But their clients might need more than that core offer. CASB users can benefit from a fully fleshed EPP while email users might need advanced protection for sophisticated scams.. 

That’s where white labeling can help. You can license technologies that your clients need without developing them yourself. Instead of eating away at the resources dedicated to your core offering, white labeling helps you seize new market opportunities without sacrificing your main offer. 

Best-In-Class Technology 

Just like your organization has its strong suits, so do technology licensing providers. Companies that white label their cyber security solutions have been researching and developing their technologies for years, if not decades. Even though it’s not always a guarantee, their technology is likely superior to anything you could develop in-house. 

For example, Bitdefender offers several scanners and anti-malware engines as SDKs and services for partners to license. These technologies are based on over 20 years of research, scientific validation, and real-world experience protecting all types of endpoints, gateways and cloud workloads.  

Even if you got together dozens of experts in their fields, acquire all the NPUs or GPUs to train deep learning models for malware detection, and build the best scanners, it still can’t compete with an established provider. That’s because they have a head start in training data, if nothing else. They get access to millions of sensors to fine-tune detection models, and they can rely on hundreds of experts in the field to process this information for effective malware detection. In the case of Bitdefender, this is clear from the fact that 40% of enterprise products analyzed by AV-Comparatives use our technology.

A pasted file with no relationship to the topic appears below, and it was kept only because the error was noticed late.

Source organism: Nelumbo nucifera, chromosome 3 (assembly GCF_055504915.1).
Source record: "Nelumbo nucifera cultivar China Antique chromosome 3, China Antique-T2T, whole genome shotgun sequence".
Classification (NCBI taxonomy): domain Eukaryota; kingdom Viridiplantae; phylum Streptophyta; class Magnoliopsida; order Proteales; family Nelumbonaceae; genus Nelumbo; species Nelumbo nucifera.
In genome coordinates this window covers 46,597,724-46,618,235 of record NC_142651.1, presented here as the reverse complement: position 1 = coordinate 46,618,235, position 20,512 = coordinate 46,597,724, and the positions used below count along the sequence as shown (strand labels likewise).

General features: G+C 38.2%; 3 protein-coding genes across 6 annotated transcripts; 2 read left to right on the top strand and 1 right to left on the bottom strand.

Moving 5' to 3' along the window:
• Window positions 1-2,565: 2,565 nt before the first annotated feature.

And this is just one example. If a security vendor is mature enough to white label its security solutions, chances are that the technology they offer is best-in-class. 

The Limits of White Label Cyber Security 

White labeling has a ton of benefits, but it’s not without limits. It’s a big decision, both technically and financially, so right off the bat it will require a lot of research and testing before you commit to a vendor. 

Another potential limit relates to data protection. Working with licensed services or SDKs can expose sensitive data to third parties. Depending on the jurisdiction you operate in, or the data protection requirements of your organization, this can be a major obstacle to overcome when white labeling cyber security. 

However, it’s not usually a deal breaker. Most security providers can contractually agree to comply with data protection regulations when working with your organization, or even deploy the technologies on-premises. 

Moreover, some technology licensing providers go out of their way to facilitate data protection. For example, all Bitdefender scanning services that require data to be sent to our cloud are designed to anonymize the information before we see it. Even when analyzing things like email contents to detect spam, we fingerprint the text locally, and only send anonymized, hashed information to our cloud. 


White label cybersecurity can open new opportunities in your market, help upsell clients, or just improve your products. All of it comes at little to no development costs to your organization, and they help you keep up to date with market demands. 

While there are limits to white labeling – for example high costs, or compliance with data protection regulation – if you have the budget, technology licensing is a smart investment.

Learn about Bitdefender’s technology licensing offer.

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Theodor Porutiu

Theodor Porutiu is a Technical Marketing Architect with a knack for writing engaging content and communicating complicated topics in simple terms. He enjoys short hikes and long gaming sessions in equal measure, and he gets really hyped about a different open-source project every week.